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Here in Clark County, Washington, it can seem confusing when we talk about conserving water, since it may feel like it rains all the time in fall, winter, and spring. Then when summer comes around, it gets so hot our plants beg for a cool drink. The project below can be used all year long to help us understand how much rain we receive and how much water we need for our lawn and plants.
- Aluminum Can (emptied and cleaned can of soup, beans, etc.)
- Line the ruler up alongside a clean recycled can.
- Using a marker, indicate half-inch segments from the bottom of the can to the top.
- Set the can on level ground in your yard, on a patio, or balcony. Any place that will receive rain will do!
- Decide how long you will record rain collection.
- Check on a specific day of the week for one month or more.
- Check the can daily for one week or longer.
- Check the can once a month for several months.
- Measure the amount of rainwater collected for a specific time frame.
- Record the measurement on a piece of paper.
- Add the measurements up (weekly or monthly).
- Compare your rainfall measurements against the area’s average at https://www.weather.gov/pqr/cliplot or https://or.water.usgs.gov/non-usgs/bes/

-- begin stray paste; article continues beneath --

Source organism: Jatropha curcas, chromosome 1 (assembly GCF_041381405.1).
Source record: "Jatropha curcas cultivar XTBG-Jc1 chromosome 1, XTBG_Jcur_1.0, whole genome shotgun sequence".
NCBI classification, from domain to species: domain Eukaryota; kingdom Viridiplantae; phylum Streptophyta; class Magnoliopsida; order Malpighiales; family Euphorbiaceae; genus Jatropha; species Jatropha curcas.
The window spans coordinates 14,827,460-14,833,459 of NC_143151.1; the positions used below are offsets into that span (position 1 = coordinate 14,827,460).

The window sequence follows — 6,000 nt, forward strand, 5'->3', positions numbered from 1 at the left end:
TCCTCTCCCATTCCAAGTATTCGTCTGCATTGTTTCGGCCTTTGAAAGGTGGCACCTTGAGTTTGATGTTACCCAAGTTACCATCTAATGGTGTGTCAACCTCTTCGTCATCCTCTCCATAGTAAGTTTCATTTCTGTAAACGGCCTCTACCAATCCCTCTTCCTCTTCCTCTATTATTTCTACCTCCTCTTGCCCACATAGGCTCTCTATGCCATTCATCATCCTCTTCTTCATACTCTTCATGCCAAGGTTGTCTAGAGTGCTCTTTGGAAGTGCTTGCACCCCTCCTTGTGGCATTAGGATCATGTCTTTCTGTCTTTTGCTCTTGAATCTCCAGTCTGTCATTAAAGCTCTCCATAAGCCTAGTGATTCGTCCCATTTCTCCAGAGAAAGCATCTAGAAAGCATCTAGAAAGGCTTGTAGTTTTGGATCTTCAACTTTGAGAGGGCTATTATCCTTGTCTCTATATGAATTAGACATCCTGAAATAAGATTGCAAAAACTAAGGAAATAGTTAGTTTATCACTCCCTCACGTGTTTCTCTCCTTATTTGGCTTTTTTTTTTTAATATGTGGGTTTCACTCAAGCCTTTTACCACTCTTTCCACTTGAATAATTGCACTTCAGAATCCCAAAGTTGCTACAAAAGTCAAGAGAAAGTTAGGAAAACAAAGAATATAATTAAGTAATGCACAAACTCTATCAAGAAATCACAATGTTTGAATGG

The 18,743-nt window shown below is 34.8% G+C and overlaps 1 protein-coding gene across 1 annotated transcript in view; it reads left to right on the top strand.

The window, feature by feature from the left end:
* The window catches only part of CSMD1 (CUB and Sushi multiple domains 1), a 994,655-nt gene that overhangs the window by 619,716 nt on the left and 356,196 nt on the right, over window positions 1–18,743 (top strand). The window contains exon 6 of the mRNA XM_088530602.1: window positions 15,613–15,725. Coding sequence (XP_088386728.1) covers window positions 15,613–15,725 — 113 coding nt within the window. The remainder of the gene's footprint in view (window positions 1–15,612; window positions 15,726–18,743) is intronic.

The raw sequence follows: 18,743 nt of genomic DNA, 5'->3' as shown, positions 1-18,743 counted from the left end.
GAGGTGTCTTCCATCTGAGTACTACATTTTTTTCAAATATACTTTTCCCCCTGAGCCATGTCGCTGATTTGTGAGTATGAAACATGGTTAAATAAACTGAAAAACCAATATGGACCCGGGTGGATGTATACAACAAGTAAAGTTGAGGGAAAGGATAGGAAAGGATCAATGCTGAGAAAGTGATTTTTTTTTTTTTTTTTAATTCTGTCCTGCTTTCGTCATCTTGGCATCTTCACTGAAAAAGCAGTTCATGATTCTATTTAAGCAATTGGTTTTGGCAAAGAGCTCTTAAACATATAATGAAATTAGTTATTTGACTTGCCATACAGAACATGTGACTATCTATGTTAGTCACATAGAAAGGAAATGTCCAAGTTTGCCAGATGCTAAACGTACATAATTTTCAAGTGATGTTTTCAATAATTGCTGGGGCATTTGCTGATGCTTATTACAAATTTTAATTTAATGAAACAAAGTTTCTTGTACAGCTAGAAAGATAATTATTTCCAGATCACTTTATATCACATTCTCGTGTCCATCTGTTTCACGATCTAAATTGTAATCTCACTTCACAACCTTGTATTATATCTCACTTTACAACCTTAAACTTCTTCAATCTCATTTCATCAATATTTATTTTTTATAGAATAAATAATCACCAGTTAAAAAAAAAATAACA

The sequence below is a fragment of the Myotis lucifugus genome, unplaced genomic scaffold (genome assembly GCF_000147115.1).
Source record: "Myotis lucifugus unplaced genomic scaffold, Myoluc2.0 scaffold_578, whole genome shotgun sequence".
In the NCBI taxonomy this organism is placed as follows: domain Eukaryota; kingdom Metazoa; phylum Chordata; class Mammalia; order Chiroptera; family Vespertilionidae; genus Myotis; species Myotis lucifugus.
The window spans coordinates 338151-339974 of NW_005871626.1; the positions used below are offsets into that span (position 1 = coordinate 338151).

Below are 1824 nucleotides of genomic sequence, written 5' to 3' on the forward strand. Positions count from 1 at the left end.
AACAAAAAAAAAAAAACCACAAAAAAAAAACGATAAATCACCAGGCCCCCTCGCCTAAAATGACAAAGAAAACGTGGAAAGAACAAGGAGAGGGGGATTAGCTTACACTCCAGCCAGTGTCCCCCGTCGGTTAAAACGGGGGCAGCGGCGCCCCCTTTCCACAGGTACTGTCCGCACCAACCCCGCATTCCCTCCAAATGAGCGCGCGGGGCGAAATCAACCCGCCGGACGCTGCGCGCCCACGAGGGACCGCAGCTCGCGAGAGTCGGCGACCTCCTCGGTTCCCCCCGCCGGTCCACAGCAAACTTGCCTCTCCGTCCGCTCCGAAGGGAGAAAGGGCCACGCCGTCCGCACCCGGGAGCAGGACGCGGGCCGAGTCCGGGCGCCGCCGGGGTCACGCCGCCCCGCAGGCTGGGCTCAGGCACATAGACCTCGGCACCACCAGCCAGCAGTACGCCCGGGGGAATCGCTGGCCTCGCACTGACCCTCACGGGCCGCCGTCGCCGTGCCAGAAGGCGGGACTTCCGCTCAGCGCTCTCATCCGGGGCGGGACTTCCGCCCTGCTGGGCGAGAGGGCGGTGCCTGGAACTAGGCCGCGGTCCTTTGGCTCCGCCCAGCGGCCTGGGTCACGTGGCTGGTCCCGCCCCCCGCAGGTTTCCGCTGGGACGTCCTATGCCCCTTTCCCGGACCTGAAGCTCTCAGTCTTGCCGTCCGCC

- Using a marker, indicate half-inch segments from the bottom to the top of the can
- Set the can on level ground where it will receive water from your lawn’s sprinkler
- Measure the water collected from a “typical” amount of time
- If the lawn is usually watered for 15 minutes, measure the amount of water collected
- If the water is more than one inch, the time can be adjusted to bring the level closer to one inch
- If the lawn is watered on multiple days in a week, take measurements from each watering
- Add the weekly watering measurements together
- If the amount is more than one inch for each day, the watering time can be adjusted
- Repeat the process for plants, gardens and flower beds
- Record how the plants and lawn respond
- Even in summer, a typical lawn only needs one inch of water a week, but the weather can change the needs.
- Do you notice droopy plants? This may indicate too little water.
- Is the ground squishy? This may indicate too much water.
- Do all the sprinklers aim at the lawn and plants?
- Sometimes sprinklers water sidewalks, roads or driveways, which doesn’t help the plants at all.
- Can adjustments be made to make sure the water is giving living things a drink?
- How much is too much water? Some people love lush green lawns, while others want to make sure their plants are not going to die from the heat.
- Did you know most lawns only need one inch of water per week, and plants need about 50 percent less?